Cloud Foundry retained this system in part because management chose to allocate engineers to teams temporarily. A typical "rotation" on a team was about 18 months, but a normal rotation could be anywhere from six months to several years. (Occasionally a rotation could be just a few months, or even a few weeks -- usually this was because an engineer was unexpectedly needed on another team.)

Through this all, you'd keep the same manager-- your consistent mentor and interface with HR. A full account of the benefits and drawbacks of this system is outside the scope of this article, but among other things, it made reorganizations much less traumatic than they are at most companies -- in fact, we did small ones so often that we didn't really recognize them as reorganizations.

While there were exceptions, in general, individual engineers really liked management at Pivotal. Your manager was usually another hands-on engineer, who didn't have many responsibilities beyond working stories off of their own backlog, and mentoring you – it was rare for managers to have leadership responsibilities on their own assigned team. There was also less tension between "manager's own outcomes" and "report's outcomes" – managers didn't have incentives to e.g. block your promotion to a leadership role because they needed your contributions on their team.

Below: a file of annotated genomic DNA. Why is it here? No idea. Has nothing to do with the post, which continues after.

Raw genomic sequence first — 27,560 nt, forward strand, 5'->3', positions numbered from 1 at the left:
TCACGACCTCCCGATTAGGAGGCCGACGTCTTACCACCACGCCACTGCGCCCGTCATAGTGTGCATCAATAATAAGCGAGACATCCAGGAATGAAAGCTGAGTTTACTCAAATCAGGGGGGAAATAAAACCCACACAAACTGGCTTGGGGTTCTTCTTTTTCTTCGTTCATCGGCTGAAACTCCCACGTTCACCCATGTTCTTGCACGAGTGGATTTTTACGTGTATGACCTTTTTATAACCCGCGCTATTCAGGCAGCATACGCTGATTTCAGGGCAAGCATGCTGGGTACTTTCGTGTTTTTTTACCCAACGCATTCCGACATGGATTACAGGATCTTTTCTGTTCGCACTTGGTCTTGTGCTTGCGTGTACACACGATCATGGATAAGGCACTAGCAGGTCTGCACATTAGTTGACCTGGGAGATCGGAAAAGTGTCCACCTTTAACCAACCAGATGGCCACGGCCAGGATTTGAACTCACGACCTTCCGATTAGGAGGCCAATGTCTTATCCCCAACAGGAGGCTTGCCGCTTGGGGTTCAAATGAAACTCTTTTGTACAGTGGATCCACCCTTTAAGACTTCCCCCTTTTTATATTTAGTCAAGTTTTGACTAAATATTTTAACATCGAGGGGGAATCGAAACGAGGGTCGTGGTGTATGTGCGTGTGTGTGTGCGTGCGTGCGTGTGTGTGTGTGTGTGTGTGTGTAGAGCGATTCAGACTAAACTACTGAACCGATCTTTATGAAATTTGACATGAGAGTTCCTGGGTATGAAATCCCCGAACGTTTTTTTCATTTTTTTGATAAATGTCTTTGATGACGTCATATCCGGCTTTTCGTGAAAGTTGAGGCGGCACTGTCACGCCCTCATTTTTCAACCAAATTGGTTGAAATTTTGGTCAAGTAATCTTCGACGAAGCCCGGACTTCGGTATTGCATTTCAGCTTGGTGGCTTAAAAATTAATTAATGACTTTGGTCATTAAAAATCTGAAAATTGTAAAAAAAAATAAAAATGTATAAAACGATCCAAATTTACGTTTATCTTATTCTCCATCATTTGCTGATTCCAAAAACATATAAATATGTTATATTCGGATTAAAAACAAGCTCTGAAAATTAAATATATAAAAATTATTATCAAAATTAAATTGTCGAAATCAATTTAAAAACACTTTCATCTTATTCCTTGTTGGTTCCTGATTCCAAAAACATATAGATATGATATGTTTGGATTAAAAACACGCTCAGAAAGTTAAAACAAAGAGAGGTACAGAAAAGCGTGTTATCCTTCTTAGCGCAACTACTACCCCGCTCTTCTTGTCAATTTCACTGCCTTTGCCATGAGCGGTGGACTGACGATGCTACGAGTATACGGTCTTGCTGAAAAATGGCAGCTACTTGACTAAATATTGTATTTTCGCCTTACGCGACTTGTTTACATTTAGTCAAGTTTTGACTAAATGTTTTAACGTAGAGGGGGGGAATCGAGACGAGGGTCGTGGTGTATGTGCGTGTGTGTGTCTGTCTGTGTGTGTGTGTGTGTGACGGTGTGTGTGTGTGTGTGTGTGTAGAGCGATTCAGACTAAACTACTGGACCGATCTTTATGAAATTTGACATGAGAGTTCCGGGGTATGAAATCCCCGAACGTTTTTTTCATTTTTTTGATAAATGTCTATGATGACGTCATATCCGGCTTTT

If my manager's not on my team, how do they know what I do?

The most common concern I hear from people about Pivotal-style management is whether performance evaluation could possibly work in this system. You often only talk to your manager for two hours a week, and they don't have detailed knowledge of your team's responsibilities. How can a manager who's so disconnected from your day-to-day effectively evaluate your performance?

The full answer to "how did performance management work at Pivotal" is way outside the scope of this article, but the short answer is: They talked to your pairs, and especially to your anchor. Remember that Pivotal engineers almost never worked alone – you wrote basically all production code in a pair. So the quality of your work was unusually visible to your peers.

Lots more to cover on this topic but that's all I've got for now. Let me know if there's more information like this that would be useful to have a link to – the Pivotal write ups aren't my main focus at the moment but sometimes the right prompt like this can pop me into the "1500 words in an afternoon" zone.

- Nat

Management at Pivotal - Draft

Pivotal did a lot of things differently, but it did management really differently.